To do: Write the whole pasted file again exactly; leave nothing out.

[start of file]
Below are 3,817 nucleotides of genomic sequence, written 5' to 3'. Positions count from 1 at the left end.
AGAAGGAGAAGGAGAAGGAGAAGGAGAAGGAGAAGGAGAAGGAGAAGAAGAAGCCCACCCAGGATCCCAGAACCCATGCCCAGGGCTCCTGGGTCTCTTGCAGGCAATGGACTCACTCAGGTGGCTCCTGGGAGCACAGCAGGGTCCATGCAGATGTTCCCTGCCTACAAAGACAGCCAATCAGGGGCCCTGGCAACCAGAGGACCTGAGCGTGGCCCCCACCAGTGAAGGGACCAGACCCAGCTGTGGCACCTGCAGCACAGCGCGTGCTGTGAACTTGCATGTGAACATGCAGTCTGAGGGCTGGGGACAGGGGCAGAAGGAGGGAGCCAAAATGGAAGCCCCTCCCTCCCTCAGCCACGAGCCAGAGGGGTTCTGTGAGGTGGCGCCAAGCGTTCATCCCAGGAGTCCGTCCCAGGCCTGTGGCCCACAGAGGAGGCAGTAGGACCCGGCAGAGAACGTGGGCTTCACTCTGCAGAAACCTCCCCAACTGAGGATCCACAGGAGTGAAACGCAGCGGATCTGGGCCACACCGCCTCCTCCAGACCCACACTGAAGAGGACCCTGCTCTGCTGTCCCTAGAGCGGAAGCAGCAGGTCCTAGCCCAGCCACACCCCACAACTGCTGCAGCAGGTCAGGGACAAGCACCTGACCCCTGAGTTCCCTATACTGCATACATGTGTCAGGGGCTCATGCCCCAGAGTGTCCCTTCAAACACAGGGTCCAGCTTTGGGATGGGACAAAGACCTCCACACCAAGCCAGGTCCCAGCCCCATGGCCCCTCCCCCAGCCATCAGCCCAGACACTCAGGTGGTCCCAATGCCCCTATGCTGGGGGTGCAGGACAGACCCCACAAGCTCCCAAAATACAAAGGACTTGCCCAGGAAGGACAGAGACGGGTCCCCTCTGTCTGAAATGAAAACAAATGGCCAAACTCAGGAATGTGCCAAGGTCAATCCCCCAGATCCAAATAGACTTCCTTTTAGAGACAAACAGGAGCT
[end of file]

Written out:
Below are 3,817 nucleotides of genomic sequence, written 5' to 3'. Positions count from 1 at the left end.
AGAAGGAGAAGGAGAAGGAGAAGGAGAAGGAGAAGGAGAAGGAGAAGAAGAAGCCCACCCAGGATCCCAGAACCCATGCCCAGGGCTCCTGGGTCTCTTGCAGGCAATGGACTCACTCAGGTGGCTCCTGGGAGCACAGCAGGGTCCATGCAGATGTTCCCTGCCTACAAAGACAGCCAATCAGGGGCCCTGGCAACCAGAGGACCTGAGCGTGGCCCCCACCAGTGAAGGGACCAGACCCAGCTGTGGCACCTGCAGCACAGCGCGTGCTGTGAACTTGCATGTGAACATGCAGTCTGAGGGCTGGGGACAGGGGCAGAAGGAGGGAGCCAAAATGGAAGCCCCTCCCTCCCTCAGCCACGAGCCAGAGGGGTTCTGTGAGGTGGCGCCAAGCGTTCATCCCAGGAGTCCGTCCCAGGCCTGTGGCCCACAGAGGAGGCAGTAGGACCCGGCAGAGAACGTGGGCTTCACTCTGCAGAAACCTCCCCAACTGAGGATCCACAGGAGTGAAACGCAGCGGATCTGGGCCACACCGCCTCCTCCAGACCCACACTGAAGAGGACCCTGCTCTGCTGTCCCTAGAGCGGAAGCAGCAGGTCCTAGCCCAGCCACACCCCACAACTGCTGCAGCAGGTCAGGGACAAGCACCTGACCCCTGAGTTCCCTATACTGCATACATGTGTCAGGGGCTCATGCCCCAGAGTGTCCCTTCAAACACAGGGTCCAGCTTTGGGATGGGACAAAGACCTCCACACCAAGCCAGGTCCCAGCCCCATGGCCCCTCCCCCAGCCATCAGCCCAGACACTCAGGTGGTCCCAATGCCCCTATGCTGGGGGTGCAGGACAGACCCCACAAGCTCCCAAAATACAAAGGACTTGCCCAGGAAGGACAGAGACGGGTCCCCTCTGTCTGAAATGAAAACAAATGGCCAAACTCAGGAATGTGCCAAGGTCAATCCCCCAGATCCAAATAGACTTCCTTTTAGAGACAAACAGGAGCT